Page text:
Acceptance Testing’s necessity in new build developments

CIBSE/ADE Heat Networks Code of Practice 1 (2020) outlines Acceptance Testing as a crucial part of the heat network commissioning process that provides performance verification of all end points and the energy centre. FairHeat provided input into the development of the updated document as part of the steering group, which included the introduction of Section 5.7 “To carry out on-site acceptance tests to deliver an efficient and reliable service”. FairHeat’s Acceptance Testing process provided the basis for the minimum requirements and best practices outlined within this objective.

In addition to its inclusion within the new Heat Networks Code of Practice, the government are currently writing legislation in order to develop a heat network market framework which will officially regulate heat networks as a utility within the UK. This new regulation will come into effect by the end of 2022, therefore will be live by the time that many current designs become a reality.


As part of this regulation, two key protections are likely to be introduced, customer protection and technical standards (via a certification scheme(s)). This heat network certification will include Acceptance Testing as a minimum so it should be seriously taken into account as a process that needs to be developed and accepted by all heat network developers.
We have seen over the years that this process has many benefits, not just for one particular party, but for all major stakeholders, developers, designers, contractors and ultimately the end users, the residents.
As a result of poor installation and commissioning across heat networks, there is often a substantial performance gap between design intent and observed performance. Poor commissioning and performance of end points (such as heat interface units or fan coil units) is often associated with elevated flow rates and return temperatures, with only a few poorly performing units having a large detrimental effect on the heat network’s performance and efficiency. Similarly, poor commissioning and performance of the energy centre is often associated with unstable flow temperatures.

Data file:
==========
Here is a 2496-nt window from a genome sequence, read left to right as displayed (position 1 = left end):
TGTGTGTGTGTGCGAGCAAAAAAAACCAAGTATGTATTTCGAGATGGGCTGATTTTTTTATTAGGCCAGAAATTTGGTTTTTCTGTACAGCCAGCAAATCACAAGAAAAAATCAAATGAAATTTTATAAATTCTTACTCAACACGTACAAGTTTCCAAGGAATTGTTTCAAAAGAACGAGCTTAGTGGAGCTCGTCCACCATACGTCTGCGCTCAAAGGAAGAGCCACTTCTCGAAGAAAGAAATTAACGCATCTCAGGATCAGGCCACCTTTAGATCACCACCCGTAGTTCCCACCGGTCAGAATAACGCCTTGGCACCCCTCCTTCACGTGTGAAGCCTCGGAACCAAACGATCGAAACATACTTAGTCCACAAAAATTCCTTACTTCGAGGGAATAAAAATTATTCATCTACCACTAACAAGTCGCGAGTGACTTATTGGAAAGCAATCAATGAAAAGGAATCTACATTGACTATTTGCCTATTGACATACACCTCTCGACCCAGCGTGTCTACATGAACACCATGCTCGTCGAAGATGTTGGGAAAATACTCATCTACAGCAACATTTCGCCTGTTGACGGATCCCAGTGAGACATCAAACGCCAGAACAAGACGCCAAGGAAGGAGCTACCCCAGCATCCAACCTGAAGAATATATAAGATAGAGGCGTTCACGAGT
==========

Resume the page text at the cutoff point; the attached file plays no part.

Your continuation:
Acceptance Testing is a rigorous testing process that seeks to address these issues.


The Acceptance Testing process highlights issues for contractors to rectify, preventing issues and faults emerging during the early years of operation, where their rectification would be more expensive and intrusive. However, it is not a procedure which can just be undertaken with little preparation. In order to carry out Acceptance Testing successfully and achieve heat networks which perform well, this needs to be built into the development process from day one.


This process is one which FairHeat have been developing over the last five years and is tried and tested with both private and social housing to ensure that results can be achieved. Getting early buy-in from all parties involved is a necessity, as this then facilitates collaboration at all stages, from the initial system design, to installation, system commissioning, and finally the Acceptance Testing procedure and associated remedials. Early buy in and a collaborative, transparent process from the off can mitigate the risk of costly reworks and issue rectification further down the line.

Dwelling Acceptance Testing

The introduction of Acceptance Testing to the new build process provides performance verification of all end points. An independent heat network specialist follows a rigorous testing process which involves inspecting installation quality and analysing end point performance through all operational modes with subsequent feedback provided to contractors for rectification. This process ensures installation, commissioning and operation are all as per design and performance specification.
Under the new minimum requirements detailed within Section 5.7 of CP1 (2020), dwelling Acceptance Testing must be carried out in two main phases.


The first, an initial set of tests on a small number of dwellings (section 5.7.5 of CP1 2020). It is strongly advised that this initial round of Acceptance Testing is carried out with the commissioning engineers present in order for commissioning to be demonstrated and the testing to be introduced to each party. This initial testing often highlights endemic issues which can be rectified and learned from to prevent their proliferation through commissioning the rest of the dwellings.